Humanist Jason Heap applied for Navy Chaplaincy. His application was reviewed and considered along with all the others, but was not chosen to serve.
Those on the right are touting this as a victory that God-believing religions are the only approved religious organizations recognized by the Navy for chaplaincy. Those on the left are saying he was not chosen because he was endorsed by a non-approved religious organization.
It’s true, according to the Navy, a chaplain endorsed by the Humanists Society does not meet the minimum qualifications to serve in that capacity for the Navy. But is that really the reason he was not selected? Neither he nor the Navy have confirmed as to why he was not chosen. Everyone is just assuming it’s because of his “religious” affiliation.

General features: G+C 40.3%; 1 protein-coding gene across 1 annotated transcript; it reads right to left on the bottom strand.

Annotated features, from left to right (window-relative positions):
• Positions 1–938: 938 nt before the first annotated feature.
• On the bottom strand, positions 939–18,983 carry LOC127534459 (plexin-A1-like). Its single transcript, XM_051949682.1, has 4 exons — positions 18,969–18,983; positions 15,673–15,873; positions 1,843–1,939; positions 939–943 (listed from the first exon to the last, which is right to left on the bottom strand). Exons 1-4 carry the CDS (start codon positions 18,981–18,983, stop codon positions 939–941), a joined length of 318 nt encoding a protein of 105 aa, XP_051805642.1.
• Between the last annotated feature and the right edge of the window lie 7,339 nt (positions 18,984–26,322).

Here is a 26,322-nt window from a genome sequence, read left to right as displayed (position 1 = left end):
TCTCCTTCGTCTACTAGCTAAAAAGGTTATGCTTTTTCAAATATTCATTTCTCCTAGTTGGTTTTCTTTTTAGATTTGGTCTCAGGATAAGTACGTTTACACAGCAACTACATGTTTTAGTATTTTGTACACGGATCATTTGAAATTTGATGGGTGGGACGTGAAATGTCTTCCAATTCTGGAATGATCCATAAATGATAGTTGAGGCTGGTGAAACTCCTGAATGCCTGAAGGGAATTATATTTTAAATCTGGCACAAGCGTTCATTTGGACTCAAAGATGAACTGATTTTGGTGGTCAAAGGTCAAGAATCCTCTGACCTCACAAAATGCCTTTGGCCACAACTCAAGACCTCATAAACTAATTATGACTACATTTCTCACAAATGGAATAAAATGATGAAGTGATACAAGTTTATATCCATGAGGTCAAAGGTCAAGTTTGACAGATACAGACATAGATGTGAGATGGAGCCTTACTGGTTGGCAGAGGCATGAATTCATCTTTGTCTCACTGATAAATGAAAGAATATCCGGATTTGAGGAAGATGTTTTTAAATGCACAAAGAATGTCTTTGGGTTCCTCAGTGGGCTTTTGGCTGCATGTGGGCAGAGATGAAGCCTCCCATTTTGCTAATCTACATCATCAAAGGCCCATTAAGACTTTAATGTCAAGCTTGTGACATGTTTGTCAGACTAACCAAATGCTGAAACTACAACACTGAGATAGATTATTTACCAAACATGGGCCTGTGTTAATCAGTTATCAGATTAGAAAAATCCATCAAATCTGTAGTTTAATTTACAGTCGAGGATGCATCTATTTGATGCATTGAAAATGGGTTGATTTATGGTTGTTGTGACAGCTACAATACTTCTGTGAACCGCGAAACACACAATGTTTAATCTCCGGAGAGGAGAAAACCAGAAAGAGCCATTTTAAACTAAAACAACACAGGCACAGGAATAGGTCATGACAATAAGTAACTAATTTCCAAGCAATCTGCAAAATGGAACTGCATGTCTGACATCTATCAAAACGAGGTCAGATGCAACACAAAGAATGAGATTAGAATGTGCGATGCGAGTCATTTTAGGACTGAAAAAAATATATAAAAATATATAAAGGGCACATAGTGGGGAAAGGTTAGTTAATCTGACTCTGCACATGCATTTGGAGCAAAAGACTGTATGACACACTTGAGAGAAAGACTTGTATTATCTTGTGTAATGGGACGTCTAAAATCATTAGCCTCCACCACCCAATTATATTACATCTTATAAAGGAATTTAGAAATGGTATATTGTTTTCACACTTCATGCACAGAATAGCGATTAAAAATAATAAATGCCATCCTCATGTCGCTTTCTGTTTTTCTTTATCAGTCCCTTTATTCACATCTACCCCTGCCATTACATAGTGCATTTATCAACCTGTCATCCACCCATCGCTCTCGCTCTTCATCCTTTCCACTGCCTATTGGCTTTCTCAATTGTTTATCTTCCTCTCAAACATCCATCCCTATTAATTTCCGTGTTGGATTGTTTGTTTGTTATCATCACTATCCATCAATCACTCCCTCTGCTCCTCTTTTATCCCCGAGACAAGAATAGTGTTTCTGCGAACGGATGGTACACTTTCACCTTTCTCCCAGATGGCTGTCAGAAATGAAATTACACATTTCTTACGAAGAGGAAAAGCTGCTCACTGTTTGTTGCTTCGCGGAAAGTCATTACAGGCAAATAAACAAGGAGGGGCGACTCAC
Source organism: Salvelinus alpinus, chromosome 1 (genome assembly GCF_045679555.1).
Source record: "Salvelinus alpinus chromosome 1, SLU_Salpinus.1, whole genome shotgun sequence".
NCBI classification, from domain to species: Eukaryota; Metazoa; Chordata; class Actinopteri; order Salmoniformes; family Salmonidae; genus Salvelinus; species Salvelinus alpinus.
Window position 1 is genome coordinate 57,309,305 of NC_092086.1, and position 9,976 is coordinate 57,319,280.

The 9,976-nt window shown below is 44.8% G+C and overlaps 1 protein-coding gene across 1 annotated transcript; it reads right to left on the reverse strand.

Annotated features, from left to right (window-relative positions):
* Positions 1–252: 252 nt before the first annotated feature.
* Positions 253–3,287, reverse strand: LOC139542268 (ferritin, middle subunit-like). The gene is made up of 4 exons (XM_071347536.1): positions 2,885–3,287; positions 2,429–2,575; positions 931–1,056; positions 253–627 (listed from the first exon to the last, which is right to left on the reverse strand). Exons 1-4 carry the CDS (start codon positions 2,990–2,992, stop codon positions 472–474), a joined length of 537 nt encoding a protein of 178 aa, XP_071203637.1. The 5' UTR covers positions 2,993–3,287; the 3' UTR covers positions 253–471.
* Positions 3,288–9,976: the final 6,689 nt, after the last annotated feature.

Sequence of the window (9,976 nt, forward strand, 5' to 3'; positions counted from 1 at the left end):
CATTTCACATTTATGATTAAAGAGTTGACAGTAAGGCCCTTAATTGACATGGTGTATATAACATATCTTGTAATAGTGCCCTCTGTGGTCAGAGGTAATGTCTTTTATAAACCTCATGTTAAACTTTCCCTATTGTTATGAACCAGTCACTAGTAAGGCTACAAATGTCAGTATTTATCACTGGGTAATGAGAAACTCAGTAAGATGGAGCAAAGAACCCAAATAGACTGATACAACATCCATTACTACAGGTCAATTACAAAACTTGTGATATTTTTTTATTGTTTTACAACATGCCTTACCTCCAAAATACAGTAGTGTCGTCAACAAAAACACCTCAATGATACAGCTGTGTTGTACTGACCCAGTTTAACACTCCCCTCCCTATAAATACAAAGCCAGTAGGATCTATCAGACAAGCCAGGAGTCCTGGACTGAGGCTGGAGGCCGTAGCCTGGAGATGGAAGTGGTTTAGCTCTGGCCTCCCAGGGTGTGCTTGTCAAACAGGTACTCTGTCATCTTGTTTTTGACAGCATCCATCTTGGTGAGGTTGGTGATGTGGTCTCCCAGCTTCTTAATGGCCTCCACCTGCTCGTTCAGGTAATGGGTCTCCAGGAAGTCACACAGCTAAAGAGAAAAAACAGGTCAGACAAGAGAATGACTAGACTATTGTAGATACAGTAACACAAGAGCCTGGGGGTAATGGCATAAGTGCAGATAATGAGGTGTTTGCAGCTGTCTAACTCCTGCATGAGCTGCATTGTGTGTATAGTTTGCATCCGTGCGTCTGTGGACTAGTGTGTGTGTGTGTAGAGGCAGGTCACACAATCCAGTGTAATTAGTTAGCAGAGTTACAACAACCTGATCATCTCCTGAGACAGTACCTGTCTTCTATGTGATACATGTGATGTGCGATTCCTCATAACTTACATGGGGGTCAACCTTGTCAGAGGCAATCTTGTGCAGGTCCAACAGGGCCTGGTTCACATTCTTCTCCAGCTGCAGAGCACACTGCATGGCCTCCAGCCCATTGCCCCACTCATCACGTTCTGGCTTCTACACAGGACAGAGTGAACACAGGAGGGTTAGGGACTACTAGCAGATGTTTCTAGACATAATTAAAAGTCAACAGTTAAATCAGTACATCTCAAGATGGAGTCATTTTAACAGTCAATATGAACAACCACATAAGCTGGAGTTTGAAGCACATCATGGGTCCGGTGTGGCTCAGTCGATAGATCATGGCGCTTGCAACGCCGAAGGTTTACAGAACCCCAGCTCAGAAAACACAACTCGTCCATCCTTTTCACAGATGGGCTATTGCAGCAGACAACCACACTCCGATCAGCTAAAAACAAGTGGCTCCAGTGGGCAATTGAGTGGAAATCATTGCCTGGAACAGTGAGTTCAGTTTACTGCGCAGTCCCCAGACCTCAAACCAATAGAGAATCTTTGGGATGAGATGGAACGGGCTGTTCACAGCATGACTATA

A Navy spokesman said that less than 50% of applicants are selected due to the highly competitive nature of the position. So the real question that needs to be answered before all this speculation continues is… was he denied the chaplaincy because he’s a Humanist? Once that question is answered, the really burning questions can begin, like… how does an atheist chaplain provide spiritual guidance to someone when they don’t believe in spiritual guidance?
It’s a bit of a quandary. Some Humanists are deists, but most are atheists. And most atheists reject the notion that they are a “religion”. Chaplaincy by definition is a clergy or minister for a religious organization and the Navy requires that stated affiliation for qualification. It’s a sticky wicket…
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